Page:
The Craving

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“Nay!” Meg Alpin screamed as two wolfhounds bounded around her. They knocked her off her feet to land in a tangle of skirts, though they did nothing to cushion her fall.  “You great big oafs!”

No amount of scolding could rein in the dogs now that they were inside the room. The white sheets draped over the furniture were only something for them to pull off and play tug-of-war with.

Meg shook her head and climbed to her feet as she dusted herself off. She then put her hands on her hips and rolled her eyes. As if she didn’t already have enough on her hands. As mad as she wanted to be at the wolfhounds, she couldn’t quite manage it.

She understood what it was to be left behind. The dogs had been all but forgotten until she arrived three months earlier. She had lavished them with affection and attention. In return, they had become the animals they should have been – loyal, protective, clever. And with their antics, they were obviously making up for lost time.

“Enough!” she called and clapped her hands together.

The two wolfhounds immediately dropped the sheet they had been tugging between them and loped over to her. She gave them a rub on their heads and pointed out the door.

“Go chase some rabbits.”

With their tongues lolling out of their mouths, the wolfhounds took off at a dead run, skittering around a corner before disappearing – loudly – down the stairs. There was a distant shriek, letting Meg know the dogs had scared one of the maids again.

She was smiling even as she shook her head. The wolfhounds might think she was their savior, but the dogs had helped her as well. Most nights she had one on each side of her in the bed. Somehow, they always knew when she would give in to her tears. They would leave their spots before the fire and jump up on the bed to lay with her, as if protecting her from the memories that wouldn’t let go.

Meg squared her shoulders and took a look around the large room, her eyes flitting over each covered piece. Her great-aunt had offered her refuge at Ravensclyde. In doing so, Aunt Tilly had given her leave to rearrange the castle as Meg saw fit.

After nearly a month of sitting and staring off into nothing with a book in her lap, reliving the last half year of her life, she finally realized that if she didn’t do something she would waste away to nothing.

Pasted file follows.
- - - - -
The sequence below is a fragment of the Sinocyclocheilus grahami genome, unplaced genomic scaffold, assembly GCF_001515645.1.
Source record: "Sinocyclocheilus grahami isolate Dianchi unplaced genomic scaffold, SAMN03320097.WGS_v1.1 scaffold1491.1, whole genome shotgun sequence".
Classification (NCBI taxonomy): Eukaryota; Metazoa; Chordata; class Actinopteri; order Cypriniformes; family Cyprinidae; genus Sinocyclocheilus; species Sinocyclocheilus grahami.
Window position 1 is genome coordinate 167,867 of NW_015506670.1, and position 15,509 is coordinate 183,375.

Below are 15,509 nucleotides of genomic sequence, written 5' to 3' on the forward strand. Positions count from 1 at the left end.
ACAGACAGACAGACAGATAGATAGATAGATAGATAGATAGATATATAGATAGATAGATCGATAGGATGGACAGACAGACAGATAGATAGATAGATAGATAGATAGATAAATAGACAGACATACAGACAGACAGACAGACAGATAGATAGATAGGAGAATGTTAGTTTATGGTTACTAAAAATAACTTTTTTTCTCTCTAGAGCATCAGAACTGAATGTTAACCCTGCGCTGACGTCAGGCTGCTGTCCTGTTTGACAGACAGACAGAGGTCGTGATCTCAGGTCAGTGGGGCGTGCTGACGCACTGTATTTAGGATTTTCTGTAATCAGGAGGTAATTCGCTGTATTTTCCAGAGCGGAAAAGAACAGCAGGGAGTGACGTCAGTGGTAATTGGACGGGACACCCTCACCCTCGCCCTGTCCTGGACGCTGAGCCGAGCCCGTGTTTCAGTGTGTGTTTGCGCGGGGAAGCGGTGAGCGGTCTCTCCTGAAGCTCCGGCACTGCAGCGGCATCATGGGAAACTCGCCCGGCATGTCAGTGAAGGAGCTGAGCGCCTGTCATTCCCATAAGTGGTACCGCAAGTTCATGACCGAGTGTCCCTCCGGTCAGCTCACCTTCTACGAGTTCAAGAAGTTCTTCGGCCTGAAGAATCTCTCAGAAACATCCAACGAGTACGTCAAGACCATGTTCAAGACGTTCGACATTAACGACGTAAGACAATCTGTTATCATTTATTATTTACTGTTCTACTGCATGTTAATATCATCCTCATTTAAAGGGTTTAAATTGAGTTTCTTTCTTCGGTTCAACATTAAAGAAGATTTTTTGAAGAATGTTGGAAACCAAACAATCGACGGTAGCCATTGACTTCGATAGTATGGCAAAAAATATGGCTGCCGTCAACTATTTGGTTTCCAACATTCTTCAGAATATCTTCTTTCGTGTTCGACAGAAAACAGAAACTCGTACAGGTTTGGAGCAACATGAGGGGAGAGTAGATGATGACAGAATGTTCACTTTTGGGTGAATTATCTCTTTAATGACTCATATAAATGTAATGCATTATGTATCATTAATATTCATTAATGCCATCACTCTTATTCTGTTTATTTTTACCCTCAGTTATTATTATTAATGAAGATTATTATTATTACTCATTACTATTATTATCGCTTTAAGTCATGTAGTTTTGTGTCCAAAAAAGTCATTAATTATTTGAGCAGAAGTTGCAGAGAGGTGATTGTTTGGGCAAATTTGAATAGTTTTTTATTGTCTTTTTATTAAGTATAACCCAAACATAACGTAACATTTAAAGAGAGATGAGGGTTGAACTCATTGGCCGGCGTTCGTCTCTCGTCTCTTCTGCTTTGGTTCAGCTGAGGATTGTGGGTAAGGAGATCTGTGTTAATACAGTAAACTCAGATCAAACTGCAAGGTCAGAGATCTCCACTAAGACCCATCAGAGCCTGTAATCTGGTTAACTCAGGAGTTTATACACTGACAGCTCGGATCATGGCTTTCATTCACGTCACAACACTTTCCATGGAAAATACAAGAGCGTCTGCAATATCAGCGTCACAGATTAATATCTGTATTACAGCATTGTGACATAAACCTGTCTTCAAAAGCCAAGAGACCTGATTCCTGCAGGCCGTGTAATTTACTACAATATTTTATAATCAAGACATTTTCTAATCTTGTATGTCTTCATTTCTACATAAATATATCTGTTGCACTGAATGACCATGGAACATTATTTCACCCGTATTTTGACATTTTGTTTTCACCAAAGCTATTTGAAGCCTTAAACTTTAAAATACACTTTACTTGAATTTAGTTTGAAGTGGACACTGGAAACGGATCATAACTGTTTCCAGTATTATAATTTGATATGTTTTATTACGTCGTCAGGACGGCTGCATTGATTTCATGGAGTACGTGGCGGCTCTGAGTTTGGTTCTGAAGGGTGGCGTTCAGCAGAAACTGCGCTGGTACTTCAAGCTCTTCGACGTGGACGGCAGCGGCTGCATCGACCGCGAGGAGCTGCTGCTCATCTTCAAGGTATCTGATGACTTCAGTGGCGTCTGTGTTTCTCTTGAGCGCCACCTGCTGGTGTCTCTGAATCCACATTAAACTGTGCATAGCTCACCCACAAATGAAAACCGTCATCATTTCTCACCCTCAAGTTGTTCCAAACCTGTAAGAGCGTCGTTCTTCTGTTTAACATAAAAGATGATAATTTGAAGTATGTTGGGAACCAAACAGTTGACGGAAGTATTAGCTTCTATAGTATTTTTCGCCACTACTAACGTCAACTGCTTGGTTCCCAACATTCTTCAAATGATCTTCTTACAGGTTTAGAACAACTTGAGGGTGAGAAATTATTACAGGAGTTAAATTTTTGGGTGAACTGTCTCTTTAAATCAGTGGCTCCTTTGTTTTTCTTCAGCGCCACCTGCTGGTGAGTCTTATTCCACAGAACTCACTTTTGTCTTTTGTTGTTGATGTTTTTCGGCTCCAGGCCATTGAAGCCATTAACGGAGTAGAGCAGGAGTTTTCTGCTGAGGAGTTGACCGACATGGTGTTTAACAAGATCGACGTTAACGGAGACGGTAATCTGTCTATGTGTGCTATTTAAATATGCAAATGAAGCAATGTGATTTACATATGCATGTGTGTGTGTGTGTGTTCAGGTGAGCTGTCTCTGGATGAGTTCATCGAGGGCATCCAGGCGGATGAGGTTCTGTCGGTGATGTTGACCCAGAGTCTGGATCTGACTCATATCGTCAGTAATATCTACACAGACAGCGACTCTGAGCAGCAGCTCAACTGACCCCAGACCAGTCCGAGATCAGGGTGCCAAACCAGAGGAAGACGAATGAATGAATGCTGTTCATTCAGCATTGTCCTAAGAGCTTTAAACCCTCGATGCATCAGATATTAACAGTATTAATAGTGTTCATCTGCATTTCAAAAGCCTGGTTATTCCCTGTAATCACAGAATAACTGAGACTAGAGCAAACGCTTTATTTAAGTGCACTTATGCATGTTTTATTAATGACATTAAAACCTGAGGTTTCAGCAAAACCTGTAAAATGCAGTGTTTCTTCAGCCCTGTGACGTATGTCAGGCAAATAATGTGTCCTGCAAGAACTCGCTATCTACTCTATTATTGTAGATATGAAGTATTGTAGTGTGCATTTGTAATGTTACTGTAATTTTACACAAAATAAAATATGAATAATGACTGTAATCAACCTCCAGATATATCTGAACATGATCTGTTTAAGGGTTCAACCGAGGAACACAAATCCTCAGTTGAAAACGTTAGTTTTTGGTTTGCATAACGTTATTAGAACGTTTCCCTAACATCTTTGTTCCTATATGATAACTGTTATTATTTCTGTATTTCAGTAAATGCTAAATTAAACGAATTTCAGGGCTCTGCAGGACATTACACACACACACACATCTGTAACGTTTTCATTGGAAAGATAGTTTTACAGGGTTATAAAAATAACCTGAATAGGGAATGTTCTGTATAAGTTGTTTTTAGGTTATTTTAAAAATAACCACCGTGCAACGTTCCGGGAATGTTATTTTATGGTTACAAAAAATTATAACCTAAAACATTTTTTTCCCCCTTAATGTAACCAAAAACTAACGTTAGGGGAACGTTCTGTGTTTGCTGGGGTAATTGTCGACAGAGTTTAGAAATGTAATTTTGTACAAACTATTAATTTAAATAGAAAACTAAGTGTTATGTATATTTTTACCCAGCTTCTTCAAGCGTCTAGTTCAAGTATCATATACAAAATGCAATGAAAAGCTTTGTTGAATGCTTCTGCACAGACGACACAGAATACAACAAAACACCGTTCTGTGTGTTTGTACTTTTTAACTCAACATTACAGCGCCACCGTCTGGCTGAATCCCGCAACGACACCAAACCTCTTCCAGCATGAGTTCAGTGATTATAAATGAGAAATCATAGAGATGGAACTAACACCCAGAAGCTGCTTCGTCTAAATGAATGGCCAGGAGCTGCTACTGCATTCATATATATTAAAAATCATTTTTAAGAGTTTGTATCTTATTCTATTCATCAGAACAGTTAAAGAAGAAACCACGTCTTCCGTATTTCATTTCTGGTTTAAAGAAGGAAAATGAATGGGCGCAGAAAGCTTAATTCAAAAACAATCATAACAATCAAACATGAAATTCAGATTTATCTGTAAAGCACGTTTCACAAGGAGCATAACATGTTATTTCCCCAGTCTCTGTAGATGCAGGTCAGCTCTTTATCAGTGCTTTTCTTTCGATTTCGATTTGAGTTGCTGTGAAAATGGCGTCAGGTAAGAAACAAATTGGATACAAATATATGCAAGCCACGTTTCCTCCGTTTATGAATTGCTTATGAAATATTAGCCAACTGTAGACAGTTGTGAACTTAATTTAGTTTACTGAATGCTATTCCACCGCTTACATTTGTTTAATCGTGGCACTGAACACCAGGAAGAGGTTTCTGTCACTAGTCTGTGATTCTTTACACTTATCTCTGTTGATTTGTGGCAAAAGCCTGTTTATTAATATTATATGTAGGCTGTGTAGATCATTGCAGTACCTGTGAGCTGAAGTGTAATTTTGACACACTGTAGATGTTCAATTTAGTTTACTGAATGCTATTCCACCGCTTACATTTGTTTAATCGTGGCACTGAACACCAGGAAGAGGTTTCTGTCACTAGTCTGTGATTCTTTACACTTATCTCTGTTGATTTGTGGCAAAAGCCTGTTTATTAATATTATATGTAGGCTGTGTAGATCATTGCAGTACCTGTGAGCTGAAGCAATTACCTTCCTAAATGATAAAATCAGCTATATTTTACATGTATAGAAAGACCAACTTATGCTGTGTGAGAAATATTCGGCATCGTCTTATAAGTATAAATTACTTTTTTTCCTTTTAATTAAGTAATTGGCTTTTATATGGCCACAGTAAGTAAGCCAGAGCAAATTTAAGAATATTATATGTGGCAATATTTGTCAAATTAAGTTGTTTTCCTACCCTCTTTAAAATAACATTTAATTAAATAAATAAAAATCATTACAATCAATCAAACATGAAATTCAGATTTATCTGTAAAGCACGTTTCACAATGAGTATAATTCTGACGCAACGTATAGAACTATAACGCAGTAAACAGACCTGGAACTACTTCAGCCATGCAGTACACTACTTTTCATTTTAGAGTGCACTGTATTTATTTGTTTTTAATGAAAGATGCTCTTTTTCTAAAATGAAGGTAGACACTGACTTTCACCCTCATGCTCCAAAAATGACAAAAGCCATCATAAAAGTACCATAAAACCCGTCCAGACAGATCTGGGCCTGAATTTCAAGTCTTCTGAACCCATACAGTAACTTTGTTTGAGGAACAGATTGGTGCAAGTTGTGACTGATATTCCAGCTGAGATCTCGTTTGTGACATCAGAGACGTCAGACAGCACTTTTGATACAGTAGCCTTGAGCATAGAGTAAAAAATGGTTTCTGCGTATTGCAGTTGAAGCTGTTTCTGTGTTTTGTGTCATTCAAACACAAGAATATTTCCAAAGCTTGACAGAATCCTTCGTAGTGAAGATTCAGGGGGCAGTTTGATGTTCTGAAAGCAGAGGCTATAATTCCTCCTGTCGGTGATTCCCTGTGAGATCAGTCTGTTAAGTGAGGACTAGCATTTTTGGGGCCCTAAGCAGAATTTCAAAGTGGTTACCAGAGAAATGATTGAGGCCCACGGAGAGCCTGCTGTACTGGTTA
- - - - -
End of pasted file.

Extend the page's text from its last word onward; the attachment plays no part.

Since she needed to occupy her days – and her mind – going through the old furniture that was stored in the top floor of the tower seemed a great place to start.

Meg pulled the first sheet off what turned out to be a large wardrobe and promptly began coughing from all the dust. She waved away the particles she could see in the sunlight that filtered through the windows.

She turned her head before pulling the sheet off the second item, a side table. One by one, Meg exposed the long-forgotten furniture, her smile growing by the minute.

For a brief space of time, she was able to think of Ravensclyde as hers. All the worries, all the heartache of the past year could be pushed away – and hopefully forgotten. Even if it wasn’t, Ravensclyde was giving Meg the time she needed to right her crumbling world.

She took the noon meal in the tower room so she could continue looking over her findings. Some were crumbling into dust, and others were too chipped or faded to put out. Already Meg knew where she would put the wardrobe, three side tables, a landscape painting, two tapestries, and a bench.

There was a settee with three matching chairs she was considering having recovered to put in the parlor to brighten up the room.

With the last bite in her mouth, Meg dusted off her hands and stood to wander around the pieces. She had hoped to find more – and Aunt Tilly had led her to believe there was much more – but she would make do with the few items she had found.

She would have repairs started on the others immediately. There was history in all of the pieces, and she wanted to see all of it every day.

Meg walked around a buffet table that needed to be sanded down and repainted. She took a step back to get a better view of the side, and ran into the wall.

And heard the click of a door latch.

She immediately turned to see that a door had come open. A door she had been too busy looking at furniture to notice.

Meg pushed open the door and leaned her head inside. A slow smile spread over her face when she saw another room, twice the size of the one she was just in, and filled with more covered furniture.

Immediately she began to move from piece to piece uncovering them. It wasn’t until she neared the far left corner that she spotted a tall covered piece set aside, as if separated from the rest.

Curious, Meg walked toward it. With each step, a prickling stole over her skin that was a peculiar and exciting mixture of foreboding and anticipation.

When she lifted her hand to grasp the sheet, she found it shaking.

Suddenly, the tower was too quiet, the room too still. She forced a laugh, hoping the sound of her own voice would help calm her.

It didn’t.

“How silly I’m being,” she said aloud and swallowed. “I wanted to be here by myself.”

Meg took a deep breath once she realized how foolish she was being. And with a yank, pulled down the sheet.

To find a huge mirror.

It might look like a mirror, but it couldn’t be because it didn’t reflect her or her surroundings. There was nothing but darkness in the glass. It gaped around her, seeming to suck all the light from the room.

Meg shivered and hastily threw the sheet back over the mirror before she ran out of the tower as if flames were licking at her heels.